UAE doctors share ways to protect children from choking hazards

UAE doctors share ways to protect children from choking hazards

UAE doctors have underlined concerns related to increasing cases of choking among toddlers. According to medical experts, choking is usually caused by food, toys and other small objects that can get stuck in a child's windpipe.

Recently, a UAE hospital reported an increase in the number of cases of children swallowing chemicals and small electronic objects. 

According to the Emirates Health Services (EHS), Al Qassimi Women's and Children's Hospital admitted more than 50 children in one year. A number of these children also sustained severe damage to their digestive systems.

The hospital also noted that the most common objects swallowed by children include chicken bones, nails, batteries, and magnets, stressing the serious harm caused by these objects on children's health. 

In view of rising choking cases in the country, UAE doctors are calling on parents to take extra care of children to ensure that they don't accidentally swallow foreign objects.

Dr Anas Abdalla Alshorman, neonatologist specialist at Sheikh Shakhbout Medical City (SSMC) has partnered with Mayo Clinic to spread awareness about the unintentional injury among children that can result in fatal incidents. 

Speaking with the media, Dr Alshoman noted that death caused by suffocation after foreign body aspiration is the fifth most common cause of unintentional-injury mortality in the United States. The medical specialist added that the leading cause of unintentional-injury mortality in children younger than one year. 

He further explained that approximately 80% of paediatric foreign body aspiration episodes take place in children younger than three years. There has been a rise in such incidents between the ages of 1-2 years. The doctor pointed out that children have fine motor skills to put a small object into their mouths, even as they do not yet have molars to chew food adequately. 

Dr Alshoman further said that foreign body aspiration is potentially life threatening as it can block respiration, resulting in impairing oxygenation and ventilation. It can also cause morbidity due to acute hypoxia, chronic airway damage, lung infections, abnormal breathing sounds from long standing aspirated foreign body among other concerns. 

Nazer Olakara, President, Child Protection Team, UAE, indicated that children under the age of four are at the highest risk of getting food stuck in their throats.

"Foods get stuck in their throat due to carelessness and fast eating. There are also situations where young children are at risk for not knowing how to chew food properly," he added. 

According to Olakara, swallowing food and eating too fast can result in food getting stuck in the throat in children due to which the throat is completely blocked.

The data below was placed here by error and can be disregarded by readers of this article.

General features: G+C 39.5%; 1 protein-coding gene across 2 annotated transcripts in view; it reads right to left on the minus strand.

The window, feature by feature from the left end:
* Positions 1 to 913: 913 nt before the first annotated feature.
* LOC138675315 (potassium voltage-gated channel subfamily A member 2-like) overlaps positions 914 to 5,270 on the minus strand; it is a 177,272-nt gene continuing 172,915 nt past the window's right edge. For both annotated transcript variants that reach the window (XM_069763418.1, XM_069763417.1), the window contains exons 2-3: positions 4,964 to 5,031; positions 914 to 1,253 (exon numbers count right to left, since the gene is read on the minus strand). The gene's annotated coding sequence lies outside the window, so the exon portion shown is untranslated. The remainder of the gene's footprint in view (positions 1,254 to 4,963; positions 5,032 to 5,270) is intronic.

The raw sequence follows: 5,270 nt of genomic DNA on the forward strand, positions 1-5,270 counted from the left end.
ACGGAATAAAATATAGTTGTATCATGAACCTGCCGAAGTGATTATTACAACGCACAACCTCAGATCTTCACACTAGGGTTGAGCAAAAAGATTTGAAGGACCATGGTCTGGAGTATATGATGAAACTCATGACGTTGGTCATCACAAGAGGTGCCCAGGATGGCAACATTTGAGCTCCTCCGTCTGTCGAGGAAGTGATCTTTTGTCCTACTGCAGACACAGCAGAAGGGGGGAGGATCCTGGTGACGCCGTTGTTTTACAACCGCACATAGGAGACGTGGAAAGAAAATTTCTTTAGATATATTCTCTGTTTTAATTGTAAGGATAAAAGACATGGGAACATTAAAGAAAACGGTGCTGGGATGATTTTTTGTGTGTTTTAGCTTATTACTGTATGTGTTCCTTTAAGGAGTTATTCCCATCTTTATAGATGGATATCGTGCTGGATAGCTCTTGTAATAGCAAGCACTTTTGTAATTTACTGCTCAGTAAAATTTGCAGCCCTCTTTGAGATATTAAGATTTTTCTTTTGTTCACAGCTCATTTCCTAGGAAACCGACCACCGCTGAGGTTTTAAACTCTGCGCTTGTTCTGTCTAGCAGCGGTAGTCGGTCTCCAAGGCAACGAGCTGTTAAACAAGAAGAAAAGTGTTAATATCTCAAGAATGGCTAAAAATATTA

"Clogging of the throat may interfere with the flow of oxygen for some time. Decreased oxygen circulation during this time reduces blood flow to the brain and heart, leading to unconsciousness and subsequent death,” said Olakara.

He further stated that children may have certain symptoms if the small bronchus of the lungs has been blocked for some time. In such cases, symptoms may include persistent cough and pneumonia.

These symptoms may appear when food gets stuck in a child's throat: 

  • Unable to speak
  • Persistent cough
  • Profuse sweating
  • Fingers and toes become blue
  • Unconsciousness

Potential choking hazards

Families are urged to protect their children by ensuring that they stay away from these choking hazards:

  • Cooked or raw whole corn kernels (popcorn)
  • Uncut cherry or grape tomatoes
  • Uncut grapes, berries, cherries or melon balls
  • Pieces of hard raw vegetables or fruits, such as raw carrots or apples
  • Whole pieces of canned fruit
  • Dried vegetables or fruits, such as raisins

Tips to protect children from choking hazards

  • At least one member of the family should be trained in paediatric first aid.
  • Ensure to properly prop the child or sit with them when feeding a baby. It is advised to not leave small children unattended when they are eating.
  • Always cut food up into small pieces and remove seeds and pips.
  • Stay alert for small food items, such as peanuts, whole grapes, olives, hot dogs, chocolate eggs with small toys inside, hard candy, popcorn and raw carrots.
  • Ensure that no small objects such as coins, balls or button batteries and deflated balloons, are lying around the child. Family members must be vigilant of such items and store them in a safe place.
  • Family members must choose appropriate toys according to child's age group. Avoid buying smaller toys for younger children.
  • Create a safe sleeping area for infants with properly clean, tight bedding and no stuffed toys.


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